Tackling Selection Bias in Sentencing Data Analysis:
A New Approach Based on Mixture Models, Expert Elicitation Techniques, and Bayesian Statistics


For reasons of methodological convenience statistical models analysing judicial decisions tend to focus on the duration of custodial sentences. These types of sentences are however quite rare (8% of the total in England and Wales), which generates a problem of selection bias, and raises questions about the external validity of much of the literature on key Criminological and Legal topics (e.g. discrimination, deterrence, court cultures).

While this problem has been acknowledged for more than four decades no adequate solutions are presently available to sentencing data researchers. Some have relied on left-censored Tobit models to specify the duration of custodial sentences while simultaneously incorporating non-custodial outcomes as if they were somehow equivalent to negative days in prison. Distributions of custodial sentences, however, do not really resemble a type of left-censored distribution, which violates the parametric assumptions of this approach. Another group of researchers has relied on two-stage Heckman adjustments, implicitly assuming that the sentencing process can be divided in two stages, a decision to imprison, followed by a choice of the duration. Once again this is not a realistic assumption, which can be demonstrated by the impossibility to find a valid auxiliary variable that could be affecting the probability of determining a custodial sentence, while simultaneously being unrelated to the duration of such sentence.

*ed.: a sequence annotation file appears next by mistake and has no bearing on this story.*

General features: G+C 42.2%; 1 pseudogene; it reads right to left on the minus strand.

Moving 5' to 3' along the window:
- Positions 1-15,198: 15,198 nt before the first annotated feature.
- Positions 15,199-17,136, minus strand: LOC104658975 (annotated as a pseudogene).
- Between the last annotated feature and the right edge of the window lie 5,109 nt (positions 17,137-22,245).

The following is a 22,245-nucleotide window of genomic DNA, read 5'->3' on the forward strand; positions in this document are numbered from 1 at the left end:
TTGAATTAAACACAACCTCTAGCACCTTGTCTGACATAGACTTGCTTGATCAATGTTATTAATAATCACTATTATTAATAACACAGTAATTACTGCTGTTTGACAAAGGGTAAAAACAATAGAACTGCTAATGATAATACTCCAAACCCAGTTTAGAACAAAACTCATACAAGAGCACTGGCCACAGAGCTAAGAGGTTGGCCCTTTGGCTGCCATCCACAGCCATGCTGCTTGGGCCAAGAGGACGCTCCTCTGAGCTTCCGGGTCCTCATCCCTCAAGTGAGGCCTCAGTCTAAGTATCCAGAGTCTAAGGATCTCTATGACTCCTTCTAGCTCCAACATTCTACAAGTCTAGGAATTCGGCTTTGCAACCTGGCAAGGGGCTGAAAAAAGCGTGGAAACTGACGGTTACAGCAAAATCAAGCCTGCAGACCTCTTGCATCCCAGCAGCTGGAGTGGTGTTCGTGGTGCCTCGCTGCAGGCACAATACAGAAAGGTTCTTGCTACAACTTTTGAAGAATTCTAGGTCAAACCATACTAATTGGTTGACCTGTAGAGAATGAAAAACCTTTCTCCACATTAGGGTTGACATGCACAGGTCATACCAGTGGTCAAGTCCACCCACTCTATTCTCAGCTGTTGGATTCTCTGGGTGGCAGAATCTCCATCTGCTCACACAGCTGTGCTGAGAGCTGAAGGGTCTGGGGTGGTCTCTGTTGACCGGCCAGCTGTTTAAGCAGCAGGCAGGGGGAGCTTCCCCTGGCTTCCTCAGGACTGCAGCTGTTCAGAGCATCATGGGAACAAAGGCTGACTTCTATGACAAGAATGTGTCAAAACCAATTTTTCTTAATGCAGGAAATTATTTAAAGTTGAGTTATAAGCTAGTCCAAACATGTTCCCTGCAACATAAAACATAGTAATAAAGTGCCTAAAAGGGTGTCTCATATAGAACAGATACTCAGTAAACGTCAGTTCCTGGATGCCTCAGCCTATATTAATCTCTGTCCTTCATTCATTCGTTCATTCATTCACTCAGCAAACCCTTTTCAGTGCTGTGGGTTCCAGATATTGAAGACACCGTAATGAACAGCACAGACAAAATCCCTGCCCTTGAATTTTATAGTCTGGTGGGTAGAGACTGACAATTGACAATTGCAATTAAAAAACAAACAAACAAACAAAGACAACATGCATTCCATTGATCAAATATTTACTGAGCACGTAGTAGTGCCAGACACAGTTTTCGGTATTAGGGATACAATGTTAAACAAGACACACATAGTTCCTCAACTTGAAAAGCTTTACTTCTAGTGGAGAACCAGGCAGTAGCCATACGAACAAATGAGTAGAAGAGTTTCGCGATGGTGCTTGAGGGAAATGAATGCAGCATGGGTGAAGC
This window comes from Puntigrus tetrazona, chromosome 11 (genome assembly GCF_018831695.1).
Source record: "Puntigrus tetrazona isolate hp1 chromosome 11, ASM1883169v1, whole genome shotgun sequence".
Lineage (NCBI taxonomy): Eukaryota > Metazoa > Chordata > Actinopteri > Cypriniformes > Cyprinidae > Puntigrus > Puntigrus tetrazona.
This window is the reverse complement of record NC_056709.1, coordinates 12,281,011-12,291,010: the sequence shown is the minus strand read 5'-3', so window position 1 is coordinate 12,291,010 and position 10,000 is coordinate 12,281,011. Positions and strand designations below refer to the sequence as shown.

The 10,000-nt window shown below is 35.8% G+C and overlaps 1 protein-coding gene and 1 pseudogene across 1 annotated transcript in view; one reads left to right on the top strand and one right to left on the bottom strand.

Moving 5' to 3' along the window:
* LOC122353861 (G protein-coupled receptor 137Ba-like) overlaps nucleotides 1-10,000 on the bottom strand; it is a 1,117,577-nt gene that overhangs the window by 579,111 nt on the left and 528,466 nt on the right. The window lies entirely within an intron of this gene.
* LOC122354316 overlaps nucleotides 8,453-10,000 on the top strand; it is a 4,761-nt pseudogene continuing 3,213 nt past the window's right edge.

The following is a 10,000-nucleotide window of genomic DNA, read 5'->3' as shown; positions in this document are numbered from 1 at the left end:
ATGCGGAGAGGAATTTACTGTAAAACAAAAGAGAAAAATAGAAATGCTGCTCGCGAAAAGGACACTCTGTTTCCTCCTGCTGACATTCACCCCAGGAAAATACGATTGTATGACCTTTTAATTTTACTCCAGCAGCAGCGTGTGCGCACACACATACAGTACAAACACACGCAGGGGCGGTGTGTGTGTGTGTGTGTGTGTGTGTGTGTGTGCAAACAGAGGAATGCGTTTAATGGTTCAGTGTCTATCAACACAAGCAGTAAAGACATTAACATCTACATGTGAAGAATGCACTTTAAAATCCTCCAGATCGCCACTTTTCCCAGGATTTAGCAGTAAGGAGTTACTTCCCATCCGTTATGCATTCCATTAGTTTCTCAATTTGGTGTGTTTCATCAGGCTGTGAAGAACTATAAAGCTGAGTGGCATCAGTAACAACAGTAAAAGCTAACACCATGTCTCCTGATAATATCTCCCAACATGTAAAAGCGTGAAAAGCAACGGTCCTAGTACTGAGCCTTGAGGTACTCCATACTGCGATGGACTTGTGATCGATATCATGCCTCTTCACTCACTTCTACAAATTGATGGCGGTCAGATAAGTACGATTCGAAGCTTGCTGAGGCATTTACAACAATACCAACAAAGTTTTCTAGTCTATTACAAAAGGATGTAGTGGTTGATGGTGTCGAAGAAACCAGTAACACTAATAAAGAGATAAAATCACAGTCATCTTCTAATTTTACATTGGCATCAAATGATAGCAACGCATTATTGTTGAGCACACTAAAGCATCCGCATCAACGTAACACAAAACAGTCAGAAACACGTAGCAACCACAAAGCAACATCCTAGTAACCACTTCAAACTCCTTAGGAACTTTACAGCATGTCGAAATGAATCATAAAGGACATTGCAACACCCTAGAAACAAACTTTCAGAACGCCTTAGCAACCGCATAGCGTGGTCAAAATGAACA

This project will develop an original approach based on finite mixture modelling, Bayesian statistics, aggregated views from judges, and the new sentencing guidelines, capable of modelling simultaneously custodial and non-custodial outcomes. Specifically different distributions of the relative severity of four major sentence outcomes (fines, community orders, suspended sentences, and custodial sentences) will be specified into the same mixture model. This solution will not only eliminate the problem of selection bias; by making use of the information available on non-custodial outcomes (i.e. duration of suspended sentences, fine amounts, etc.) it will also be more efficient than any of the alternative approaches used in the literature.



Jose Pina-Sánchez (University of Leeds)
Sara Geneletti (London School of Economics)
John Paul Gosling (University of Leeds)